Since Rules 886 and 1086 are identical, what we say with respect to one is equally applicable to the other.
Having determined that Rule 886 is controlling in child custody cases, we now consider the extent to which the "clearly erroneous" portion of it applies in such appeals. The words of the rule itself make plain that an appellate court cannot set aside factual findings unless they are clearly erroneous, and this is so even when the chancellor has not seen or heard the witnesses. Sewell v. Sewell, 218 Md. 63, 71, 145 A.2d 422, 426 (1958); see, e.g., Dorf v. Skolnik, 280 Md. 101, 117-118, 371 A.2d 1094, 1103 (1977); Chalkley v. Chalkley, 236 Md. 329, 333, 203 A.2d 877, 880 (1964). On the other hand, it is equally obvious that the "clearly erroneous" portion of Rule 886 does not apply to a trial court's determinations of legal questions or conclusions of law based upon findings of fact. See, e.g., Clemson v. Butler Aviation, 266 Md. 666, 671, 296 A.2d 419, 422 (1972); A.S. Abell v. Skeen, 265 Md. 53, 55, 288 A.2d 596, 597 (1972).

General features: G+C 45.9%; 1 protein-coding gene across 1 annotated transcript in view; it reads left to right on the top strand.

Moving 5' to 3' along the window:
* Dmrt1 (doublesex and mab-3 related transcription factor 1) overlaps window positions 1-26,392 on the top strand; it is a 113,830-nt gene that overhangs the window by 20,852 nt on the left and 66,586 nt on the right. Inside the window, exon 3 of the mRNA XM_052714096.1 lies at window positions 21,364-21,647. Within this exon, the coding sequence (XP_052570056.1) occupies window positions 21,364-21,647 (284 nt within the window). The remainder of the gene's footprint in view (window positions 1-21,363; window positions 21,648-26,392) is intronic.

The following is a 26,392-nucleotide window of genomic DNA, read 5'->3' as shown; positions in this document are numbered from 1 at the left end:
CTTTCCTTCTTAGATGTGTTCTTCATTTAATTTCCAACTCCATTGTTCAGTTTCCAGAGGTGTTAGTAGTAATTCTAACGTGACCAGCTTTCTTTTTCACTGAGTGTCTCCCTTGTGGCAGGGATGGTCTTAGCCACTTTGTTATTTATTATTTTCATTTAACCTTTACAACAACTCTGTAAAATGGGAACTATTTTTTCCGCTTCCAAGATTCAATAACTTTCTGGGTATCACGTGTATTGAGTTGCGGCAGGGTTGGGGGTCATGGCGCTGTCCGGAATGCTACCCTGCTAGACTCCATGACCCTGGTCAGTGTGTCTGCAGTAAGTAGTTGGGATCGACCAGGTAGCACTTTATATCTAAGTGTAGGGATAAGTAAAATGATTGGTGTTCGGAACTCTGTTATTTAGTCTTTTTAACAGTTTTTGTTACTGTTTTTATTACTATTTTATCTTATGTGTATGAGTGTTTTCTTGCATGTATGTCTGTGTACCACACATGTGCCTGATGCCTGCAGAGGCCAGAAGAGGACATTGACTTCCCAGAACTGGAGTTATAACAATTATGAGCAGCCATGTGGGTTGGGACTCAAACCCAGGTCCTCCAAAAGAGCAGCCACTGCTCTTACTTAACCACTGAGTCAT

Although these two propositions are clear, there is some confusion in our cases with respect to the standard of review applicable to the chancellor's ultimate conclusion as to which party should be awarded custody. Notwithstanding some language in our opinions that this conclusion cannot be set aside unless clearly erroneous, see, e.g., Spencer v. Spencer, 258 Md. 281, 284, 265 A.2d 755, 756 (1970) (per curiam); Goldschmiedt v. Goldschmiedt, 258 Md. 22, 26, 265 A.2d 264, 266 (1970), we believe that, because such a conclusion technically is not a matter of fact, the clearly erroneous standard has no applicability. However, we also repudiate the suggestion contained in some of our predecessors' opinions, see, e.g., Melton v. Connolly, 219 Md. 184, 188, 148 A.2d 387, 389 (1959); Butler v. Perry, 210 Md. 332, 339-40, 123 A.2d 453, 456 (1956); Burns v. Bines, 189 Md. 157, 164, 55 A.2d 487, 490 (1947); cf. Ex Parte Frantum, 214 Md. 100, 105, 133 A.2d 408, 411, cert. denied, 355 U.S. 882 (1957) (adoption case), and relied upon by the Court of Special Appeals in Sullivan v. Auslaender, 12 Md. App. 1, 3-5, 276 A.2d 698, 700-01 (1971), and its progeny, see, e.g., Sartoph v. Sartoph, 31 Md. App. 58, 64 n. 1, 354 A.2d 467, 471 (1976); Vernon v. Vernon, 30 Md. App. 564, 566, 354 A.2d 222, 224 (1976), that appellate courts must exercise their "own sound judgment" in determining whether the conclusion of the chancellor was the best one. Quite to the contrary, it is within the sound discretion of the chancellor to award custody according to the exigencies of each case, Miller v. Miller, 191 Md. 396, 407, 62 A.2d 293, 298 (1948), and as our decisions indicate, a reviewing court may interfere with such a determination only on a clear showing of abuse of that discretion. See, e.g., Pontorno v. Pontorno, 257 Md. 576, 581, 263 A.2d 820, 822 (1970); Neuwiller v. Neuwiller, 257 Md. 285, 287, 262 A.2d 736, 737 (1970); Kauten v. Kauten, supra, 257 Md. at 13, 261 A.2d at 761; Wood v. Wood, 227 Md. 112, 115, 175 A.2d 573, 575 (1961); Oliver v. Oliver, 217 Md. 222, 230, 140 A.2d 908, 912 (1958); cf. Dorsett v. Dorsett, 281 A.2d 290, 292 (D.C. 1971) (great deference accorded trial judge in child custody cases; no abuse of discretion found); Dinkel v. Dinkel, 322 So.2d 22, 24 (Fla. 1975) (custody determination not reversible except on showing of abuse of discretion); Kauffman v. Kauffman, 30 Ill. App.3d 159, 333 N.E.2d 695, 697 (1975) (custody finding not reversible unless against manifest weight of evidence or "clearly contrary" to best interests of child); Feldman v. Feldman, 55 Mich. App. 147, 222 N.W.2d 2, 3 (1974) (child custody determination not disturbed unless factual findings against great weight of evidence or unless there is abuse of discretion or clear legal error); Pendergraft v. Pendergraft, 23 N.C. App. 307, 208 S.E.2d 887, 889 (1974) (custody award not reversed except on showing of abuse of discretion). See generally 2 W. Nelson, Divorce and Annulment § 15.50 (2d ed. 1961 rev.). Such broad discretion is vested in the chancellor because only he sees the witnesses and the parties, hears the testimony, and has the opportunity to speak with the child; he is in a far better position than is an appellate court, which has only a cold record before it, to weigh the evidence and determine what disposition will best promote the welfare of the minor.